Pursuant to Art. 12 Sec. 1 ePrivacy Regulation, service providers shall provide specific technical facilities for both the calling end-user and the called party. In case these intend to restrict presentation of the calling line identification, such facilities are referred to as ‘Calling Line Identification Restriction’ (CLIR). When intended to restrict presentation on the opposing side, they are referred to as ‘Connected Line Identification Restriction’ (COLR).
As Art. 12 Sec. 2 ePrivacy Regulation stipulates, both forms must be provided by simple means and free of charge. A facility is ‘simple’, if it does not require special technical knowledge and might be implemented in the course of a few steps. Generally, this is assumed, if the restriction requires entering a key sequence or number, which includes less steps or digits, than the end-user´s telephone number. Respective mechanisms must be explained within publicly available information by the provider (e.g. in form of manuals), so that effective use of the facility can be guaranteed.
Mobile and stationary telephones are no subject to this provision, as far as they are not operated by or included to the service of providers. Yet, manufacturers might still be addressed, if these implement complex and hardly comprehensible user interfaces, which effectively prevent adequate use of Art. 12 Sec. 1 ePrivacy Regulation. Experience shows that end-users will regularly try to apply respective settings within their own device first, before falling back on the service provider itself. Consequently, user interfaces play a central role in guaranteeing the regulatory intent of Art. 12 Sec. 1 ePrivacy Regulation and should therefore be user-friendly and display the applicable features at a plausible and allocable point. Here, a user manual might be advisable to clarify possible difficulties, as well.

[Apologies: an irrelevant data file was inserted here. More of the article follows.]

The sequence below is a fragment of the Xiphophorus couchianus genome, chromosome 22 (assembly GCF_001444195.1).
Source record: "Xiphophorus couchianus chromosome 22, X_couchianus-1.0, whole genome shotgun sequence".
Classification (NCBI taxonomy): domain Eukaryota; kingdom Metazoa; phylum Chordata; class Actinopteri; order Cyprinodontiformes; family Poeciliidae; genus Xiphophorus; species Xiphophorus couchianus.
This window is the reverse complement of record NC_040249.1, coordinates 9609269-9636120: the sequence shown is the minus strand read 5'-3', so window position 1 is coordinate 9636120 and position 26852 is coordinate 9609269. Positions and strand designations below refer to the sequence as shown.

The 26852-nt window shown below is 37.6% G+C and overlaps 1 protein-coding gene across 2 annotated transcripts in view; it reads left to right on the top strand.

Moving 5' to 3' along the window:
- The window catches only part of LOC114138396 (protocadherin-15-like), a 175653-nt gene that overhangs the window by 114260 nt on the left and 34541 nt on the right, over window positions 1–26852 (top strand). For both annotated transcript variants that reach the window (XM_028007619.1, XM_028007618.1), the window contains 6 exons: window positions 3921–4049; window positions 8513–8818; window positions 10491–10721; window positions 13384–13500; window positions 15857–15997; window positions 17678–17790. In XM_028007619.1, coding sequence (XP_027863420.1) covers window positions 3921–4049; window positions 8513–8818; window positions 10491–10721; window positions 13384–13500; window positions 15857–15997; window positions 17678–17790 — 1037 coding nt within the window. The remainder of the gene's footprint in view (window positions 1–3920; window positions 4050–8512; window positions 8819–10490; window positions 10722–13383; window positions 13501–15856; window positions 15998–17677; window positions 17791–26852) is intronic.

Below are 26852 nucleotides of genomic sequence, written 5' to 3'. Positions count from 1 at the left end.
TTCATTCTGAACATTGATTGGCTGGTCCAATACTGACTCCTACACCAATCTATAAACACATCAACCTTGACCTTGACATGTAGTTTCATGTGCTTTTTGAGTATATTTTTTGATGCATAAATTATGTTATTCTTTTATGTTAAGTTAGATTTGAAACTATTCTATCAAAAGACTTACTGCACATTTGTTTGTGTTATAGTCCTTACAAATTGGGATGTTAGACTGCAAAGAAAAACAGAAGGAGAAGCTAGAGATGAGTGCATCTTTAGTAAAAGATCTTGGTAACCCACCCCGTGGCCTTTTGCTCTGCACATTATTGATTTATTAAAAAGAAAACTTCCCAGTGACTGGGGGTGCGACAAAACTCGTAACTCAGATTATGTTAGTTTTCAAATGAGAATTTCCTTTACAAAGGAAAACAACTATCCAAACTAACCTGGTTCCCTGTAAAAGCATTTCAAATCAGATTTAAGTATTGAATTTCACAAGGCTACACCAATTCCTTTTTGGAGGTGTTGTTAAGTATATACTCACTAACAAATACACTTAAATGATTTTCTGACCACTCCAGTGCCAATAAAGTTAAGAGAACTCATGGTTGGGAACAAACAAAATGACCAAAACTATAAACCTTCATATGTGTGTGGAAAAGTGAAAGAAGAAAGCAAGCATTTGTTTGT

a) Facilities of the calling end-user, lit. a
Calling end-users need to be able to prevent the presentation of calling line identification (CLIR) on a “per call, per connection or permanent basis”, cf. Art. 12 Sec. 1 lit. a ePrivacy Regulation. This provision expands the preceding Art. 8 ePrivacy Directive, which had only stipulated a per call restriction for service-users (i.e. one-time-users) and a per line restriction for subscribers (i.e. long-term-users). In light of the wording, Art. 12 Sec. 1 lit. a ePrivacy Regulation, however, does not require a cumulative, but only an alternative facilitation. Subsequently, there is no need to enable all users in light of the entire range of options. Rather, it is left up to the discretion of each service provider itself, which form of CLIR it applies. For example, it could consider that long-term-users will regularly have an increased interest in the entire range of options, while for one-time-users (e.g. customers of a telephone booth, internet-café, copy-shop or related services), such an interest might not generally be given.
With regard to the preceding provision of Art. 8 ePrivacy Directive it was disputed, whether CLIR and COLR had to be provided in any case, or if these were subject to limitations of technical feasibility. Indeed, the clear wording, which made use of the term “must” indicated a mandatory provision. In the course of Art. 12 Sec. 1 ePrivacy Regulation, however, this wording altered and now confines to the term “shall”. This way, the mandatory character attenuates, limiting to a mere target specification. Subsequently, Art. 12 Sec. 1 ePrivacy Regulation reads as exempting addressees from the stipulation, any time there is no practicable way of implementation.